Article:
Thomas Hobbes (1588-1679) was the first great English philosopher
and one of the most important theorists of human nature and
politics in the history of Western thought. This superlative
introduction presents Hobbes' main doctrines and arguments,
covering all of Hobbes' philosophy. A.P. Martinich begins with a
helpful overview of Hobbes' life and work, setting his ideas
against the political and scientific background of
seventeenth-century England. He then introduces and assesses, in
clear chapters, Hobbes' contributions to fundamental areas of
philosophy: epistemology and metaphysics, in particular Hobbes'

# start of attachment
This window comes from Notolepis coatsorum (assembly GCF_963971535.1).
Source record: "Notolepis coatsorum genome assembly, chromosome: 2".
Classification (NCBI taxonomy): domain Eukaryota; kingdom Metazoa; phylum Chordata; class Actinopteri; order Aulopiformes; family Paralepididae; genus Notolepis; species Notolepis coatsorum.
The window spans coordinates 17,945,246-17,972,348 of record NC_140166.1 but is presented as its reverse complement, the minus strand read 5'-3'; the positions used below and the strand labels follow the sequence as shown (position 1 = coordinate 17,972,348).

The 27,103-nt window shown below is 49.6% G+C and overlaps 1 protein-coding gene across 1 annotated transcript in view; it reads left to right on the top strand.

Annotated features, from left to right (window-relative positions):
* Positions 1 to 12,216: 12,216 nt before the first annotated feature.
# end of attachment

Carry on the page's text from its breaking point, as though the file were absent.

materialism and determinism and his relation to Descartes ethics
and political philosophy, concentrating on Hobbes' most famous
work, Leviathan, and the theory of the social contract it advances
philosophy of science, logic and language, considering Hobbes'
theory of nominalism and his writing on rhetoric and the uses of
language; religion, examining Hobbes' analyses of revelation,
prophets and miracles. The final chapter considers the legacy of
Hobbes' thought and his influence on contemporary philosophy.
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||The Routledge Philosophers
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